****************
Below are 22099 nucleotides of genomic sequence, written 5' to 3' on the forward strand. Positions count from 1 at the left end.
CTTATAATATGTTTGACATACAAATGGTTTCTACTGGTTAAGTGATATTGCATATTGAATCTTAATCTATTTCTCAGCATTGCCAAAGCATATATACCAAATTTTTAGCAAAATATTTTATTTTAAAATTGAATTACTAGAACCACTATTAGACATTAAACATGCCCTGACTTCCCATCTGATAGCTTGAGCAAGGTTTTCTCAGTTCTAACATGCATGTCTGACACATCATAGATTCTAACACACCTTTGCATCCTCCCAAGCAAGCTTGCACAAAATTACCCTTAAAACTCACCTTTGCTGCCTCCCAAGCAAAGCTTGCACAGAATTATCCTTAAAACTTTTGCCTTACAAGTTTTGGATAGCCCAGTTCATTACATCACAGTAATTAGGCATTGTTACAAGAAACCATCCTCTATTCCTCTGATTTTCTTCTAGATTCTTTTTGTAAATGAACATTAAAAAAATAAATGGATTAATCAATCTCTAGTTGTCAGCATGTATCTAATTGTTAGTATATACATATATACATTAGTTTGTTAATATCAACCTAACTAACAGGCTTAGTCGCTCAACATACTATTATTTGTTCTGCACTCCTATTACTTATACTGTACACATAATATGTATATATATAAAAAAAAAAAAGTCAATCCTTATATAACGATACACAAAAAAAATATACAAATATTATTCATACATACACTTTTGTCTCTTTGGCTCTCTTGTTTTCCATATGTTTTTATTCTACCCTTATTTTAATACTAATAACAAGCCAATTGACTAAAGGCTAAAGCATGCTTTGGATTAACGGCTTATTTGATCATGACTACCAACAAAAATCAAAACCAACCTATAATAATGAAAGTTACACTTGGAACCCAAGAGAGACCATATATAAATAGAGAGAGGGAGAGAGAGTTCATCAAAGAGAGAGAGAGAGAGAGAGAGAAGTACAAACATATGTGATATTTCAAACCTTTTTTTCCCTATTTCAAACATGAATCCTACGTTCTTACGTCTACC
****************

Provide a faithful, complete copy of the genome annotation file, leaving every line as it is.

Below are 22099 nucleotides of genomic sequence, written 5' to 3' on the forward strand. Positions count from 1 at the left end.
CTTATAATATGTTTGACATACAAATGGTTTCTACTGGTTAAGTGATATTGCATATTGAATCTTAATCTATTTCTCAGCATTGCCAAAGCATATATACCAAATTTTTAGCAAAATATTTTATTTTAAAATTGAATTACTAGAACCACTATTAGACATTAAACATGCCCTGACTTCCCATCTGATAGCTTGAGCAAGGTTTTCTCAGTTCTAACATGCATGTCTGACACATCATAGATTCTAACACACCTTTGCATCCTCCCAAGCAAGCTTGCACAAAATTACCCTTAAAACTCACCTTTGCTGCCTCCCAAGCAAAGCTTGCACAGAATTATCCTTAAAACTTTTGCCTTACAAGTTTTGGATAGCCCAGTTCATTACATCACAGTAATTAGGCATTGTTACAAGAAACCATCCTCTATTCCTCTGATTTTCTTCTAGATTCTTTTTGTAAATGAACATTAAAAAAATAAATGGATTAATCAATCTCTAGTTGTCAGCATGTATCTAATTGTTAGTATATACATATATACATTAGTTTGTTAATATCAACCTAACTAACAGGCTTAGTCGCTCAACATACTATTATTTGTTCTGCACTCCTATTACTTATACTGTACACATAATATGTATATATATAAAAAAAAAAAAGTCAATCCTTATATAACGATACACAAAAAAAATATACAAATATTATTCATACATACACTTTTGTCTCTTTGGCTCTCTTGTTTTCCATATGTTTTTATTCTACCCTTATTTTAATACTAATAACAAGCCAATTGACTAAAGGCTAAAGCATGCTTTGGATTAACGGCTTATTTGATCATGACTACCAACAAAAATCAAAACCAACCTATAATAATGAAAGTTACACTTGGAACCCAAGAGAGACCATATATAAATAGAGAGAGGGAGAGAGAGTTCATCAAAGAGAGAGAGAGAGAGAGAGAGAAGTACAAACATATGTGATATTTCAAACCTTTTTTTCCCTATTTCAAACATGAATCCTACGTTCTTACGTCTACC